Acadia National Park Cadillac Mountain

Cadillac Mountain Cadillac Mountain is the major destination of visitors to Acadia national Park. Accessible by car, it is the highest point on the east coast, and offers magnificent views of a glaciated coastal and island landscape. With intense visitation through the summer months for the past fifty years, the summit area has sustained substantial loss of soil and vegetation. Some rare plants are found at the summit. A Census of Vehicles and Visitors to Cadillac Mountain, August 14, 2001 A Census of Vehicles and Visitors to Cadillac Mountain, August 1, 2002 In the past few years, park staff have begun to address these problems. Educational signs and visitor exclosures have been installed, and an occasional ranger presence established. The University of Maine conducted observational research of visitor behaviors in 2000 and 2002. Reports of theses studies are available in Acadia's Resource Management Bibliography. A census of visitor use was conducted for one day in August of 2001 and 2002. Reports are available by following the links on the left side of this page.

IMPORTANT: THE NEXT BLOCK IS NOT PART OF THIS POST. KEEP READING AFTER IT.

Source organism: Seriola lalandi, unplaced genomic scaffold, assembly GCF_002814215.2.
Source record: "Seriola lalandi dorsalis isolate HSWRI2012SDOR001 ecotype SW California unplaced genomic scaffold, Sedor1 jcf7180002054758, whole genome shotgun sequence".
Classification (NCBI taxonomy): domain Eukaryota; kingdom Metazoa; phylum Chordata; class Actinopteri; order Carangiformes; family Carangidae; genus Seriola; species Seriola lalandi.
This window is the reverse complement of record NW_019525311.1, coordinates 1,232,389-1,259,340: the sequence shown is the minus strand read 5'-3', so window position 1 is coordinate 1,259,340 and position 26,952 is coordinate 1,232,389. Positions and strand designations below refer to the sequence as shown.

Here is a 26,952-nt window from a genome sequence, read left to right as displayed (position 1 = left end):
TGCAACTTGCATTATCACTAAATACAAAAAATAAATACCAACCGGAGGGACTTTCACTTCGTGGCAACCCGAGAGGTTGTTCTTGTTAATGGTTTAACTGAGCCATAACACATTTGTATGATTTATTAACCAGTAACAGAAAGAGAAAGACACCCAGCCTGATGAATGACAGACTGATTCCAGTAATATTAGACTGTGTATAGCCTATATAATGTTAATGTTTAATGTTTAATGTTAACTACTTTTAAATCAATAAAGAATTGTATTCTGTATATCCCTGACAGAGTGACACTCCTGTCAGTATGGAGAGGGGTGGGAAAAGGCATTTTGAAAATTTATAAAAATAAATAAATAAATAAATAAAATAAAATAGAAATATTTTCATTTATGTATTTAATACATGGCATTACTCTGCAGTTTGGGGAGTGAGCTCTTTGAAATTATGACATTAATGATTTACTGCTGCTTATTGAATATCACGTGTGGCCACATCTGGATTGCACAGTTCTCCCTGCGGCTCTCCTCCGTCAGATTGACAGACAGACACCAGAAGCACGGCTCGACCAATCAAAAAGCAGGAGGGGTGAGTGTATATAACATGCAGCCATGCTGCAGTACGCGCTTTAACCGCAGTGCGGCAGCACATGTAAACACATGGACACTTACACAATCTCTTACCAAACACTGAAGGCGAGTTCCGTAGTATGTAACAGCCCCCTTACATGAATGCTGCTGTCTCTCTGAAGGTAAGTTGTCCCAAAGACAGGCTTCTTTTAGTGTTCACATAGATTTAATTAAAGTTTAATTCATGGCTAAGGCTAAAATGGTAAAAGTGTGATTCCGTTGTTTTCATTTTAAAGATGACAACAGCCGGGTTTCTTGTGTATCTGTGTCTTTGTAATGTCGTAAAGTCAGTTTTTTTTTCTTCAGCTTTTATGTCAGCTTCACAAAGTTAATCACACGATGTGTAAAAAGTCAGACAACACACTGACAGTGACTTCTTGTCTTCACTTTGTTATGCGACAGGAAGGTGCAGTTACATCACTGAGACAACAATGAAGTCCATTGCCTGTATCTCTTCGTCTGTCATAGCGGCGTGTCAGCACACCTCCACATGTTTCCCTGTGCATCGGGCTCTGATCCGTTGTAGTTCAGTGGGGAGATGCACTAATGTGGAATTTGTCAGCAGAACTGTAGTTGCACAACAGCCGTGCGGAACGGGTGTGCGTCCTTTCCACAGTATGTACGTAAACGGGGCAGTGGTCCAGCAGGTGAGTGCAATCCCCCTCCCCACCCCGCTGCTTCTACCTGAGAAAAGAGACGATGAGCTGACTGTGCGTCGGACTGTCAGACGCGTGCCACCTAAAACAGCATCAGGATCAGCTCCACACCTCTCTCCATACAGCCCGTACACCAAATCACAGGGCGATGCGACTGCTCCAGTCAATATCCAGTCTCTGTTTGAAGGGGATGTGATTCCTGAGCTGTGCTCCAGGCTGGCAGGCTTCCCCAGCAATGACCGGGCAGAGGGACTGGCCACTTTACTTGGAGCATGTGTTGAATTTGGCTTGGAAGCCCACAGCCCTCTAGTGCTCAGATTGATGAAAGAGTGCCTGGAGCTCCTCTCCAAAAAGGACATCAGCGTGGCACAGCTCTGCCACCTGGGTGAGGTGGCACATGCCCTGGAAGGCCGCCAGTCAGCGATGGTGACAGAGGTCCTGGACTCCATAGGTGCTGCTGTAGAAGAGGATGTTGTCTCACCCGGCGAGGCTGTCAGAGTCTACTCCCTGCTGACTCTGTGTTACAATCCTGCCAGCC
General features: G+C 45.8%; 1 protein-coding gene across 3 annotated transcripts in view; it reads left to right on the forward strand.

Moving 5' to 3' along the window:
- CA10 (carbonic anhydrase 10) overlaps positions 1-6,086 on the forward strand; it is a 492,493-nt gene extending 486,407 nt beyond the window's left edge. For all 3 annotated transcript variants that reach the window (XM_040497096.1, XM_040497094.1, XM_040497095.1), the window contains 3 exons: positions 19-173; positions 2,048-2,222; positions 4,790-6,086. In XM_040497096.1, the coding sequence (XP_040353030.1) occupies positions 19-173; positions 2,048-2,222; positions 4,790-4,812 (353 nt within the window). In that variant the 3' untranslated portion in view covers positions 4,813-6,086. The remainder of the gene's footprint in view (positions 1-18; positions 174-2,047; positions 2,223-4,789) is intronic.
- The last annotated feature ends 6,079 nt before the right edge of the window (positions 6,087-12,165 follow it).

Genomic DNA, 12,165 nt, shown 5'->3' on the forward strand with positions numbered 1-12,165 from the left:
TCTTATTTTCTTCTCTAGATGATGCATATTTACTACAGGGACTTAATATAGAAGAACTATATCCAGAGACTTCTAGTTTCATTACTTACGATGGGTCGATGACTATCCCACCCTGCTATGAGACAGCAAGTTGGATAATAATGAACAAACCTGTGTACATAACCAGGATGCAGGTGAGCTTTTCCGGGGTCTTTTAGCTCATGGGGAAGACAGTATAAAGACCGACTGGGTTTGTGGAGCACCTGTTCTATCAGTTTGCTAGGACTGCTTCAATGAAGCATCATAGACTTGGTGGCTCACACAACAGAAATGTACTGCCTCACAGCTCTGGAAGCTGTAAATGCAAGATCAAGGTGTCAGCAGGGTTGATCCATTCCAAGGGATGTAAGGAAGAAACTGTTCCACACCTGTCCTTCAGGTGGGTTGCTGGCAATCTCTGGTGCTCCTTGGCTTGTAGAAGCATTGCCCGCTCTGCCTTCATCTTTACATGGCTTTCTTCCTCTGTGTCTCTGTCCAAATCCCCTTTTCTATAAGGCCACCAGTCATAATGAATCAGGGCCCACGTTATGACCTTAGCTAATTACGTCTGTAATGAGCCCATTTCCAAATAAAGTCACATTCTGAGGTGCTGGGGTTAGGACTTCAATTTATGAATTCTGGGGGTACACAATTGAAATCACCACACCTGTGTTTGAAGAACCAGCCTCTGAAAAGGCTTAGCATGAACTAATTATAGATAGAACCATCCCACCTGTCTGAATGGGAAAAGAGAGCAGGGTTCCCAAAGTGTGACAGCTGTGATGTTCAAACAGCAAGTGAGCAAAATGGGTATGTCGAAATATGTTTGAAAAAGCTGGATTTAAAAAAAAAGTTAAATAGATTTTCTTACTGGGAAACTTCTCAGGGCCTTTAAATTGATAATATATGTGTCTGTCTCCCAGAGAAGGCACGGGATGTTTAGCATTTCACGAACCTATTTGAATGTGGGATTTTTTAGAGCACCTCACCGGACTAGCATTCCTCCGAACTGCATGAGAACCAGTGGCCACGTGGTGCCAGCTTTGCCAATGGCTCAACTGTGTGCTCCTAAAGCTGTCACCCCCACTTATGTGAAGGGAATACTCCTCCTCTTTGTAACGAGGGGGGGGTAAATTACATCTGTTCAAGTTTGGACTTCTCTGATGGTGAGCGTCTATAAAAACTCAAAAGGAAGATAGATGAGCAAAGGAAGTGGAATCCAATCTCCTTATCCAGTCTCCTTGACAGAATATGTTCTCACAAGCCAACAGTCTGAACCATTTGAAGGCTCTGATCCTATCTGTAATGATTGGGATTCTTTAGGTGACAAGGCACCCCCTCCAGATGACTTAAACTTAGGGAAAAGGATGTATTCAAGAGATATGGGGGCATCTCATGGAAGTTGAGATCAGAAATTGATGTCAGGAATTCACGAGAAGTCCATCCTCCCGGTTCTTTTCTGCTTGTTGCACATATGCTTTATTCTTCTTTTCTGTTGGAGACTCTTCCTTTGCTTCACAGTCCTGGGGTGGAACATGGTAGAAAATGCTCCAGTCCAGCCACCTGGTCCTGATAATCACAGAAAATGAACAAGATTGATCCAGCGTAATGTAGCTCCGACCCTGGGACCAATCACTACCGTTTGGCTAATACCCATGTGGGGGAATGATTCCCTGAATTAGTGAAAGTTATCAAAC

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November's Featured Park
The North Cascades have long been known as the North American Alps. Characterized by rugged beauty, this steep mountain range is filled with jagged peaks, deep valleys, cascading waterfalls and glaciers. North Cascades National Park Service Complex contains the heart of this mountainous region in three park units which are all managed as one and include North Cascades National Park, Ross Lake and Lake Chelan National Recreation Areas.
November's Animal
Badgers are animals of open country. Their oval burrows (ten inches across and four to six inches high) are familiar features of grasslands on sandy or loamy soils of the eastern plains or shrub country in mountain parks or western valleys.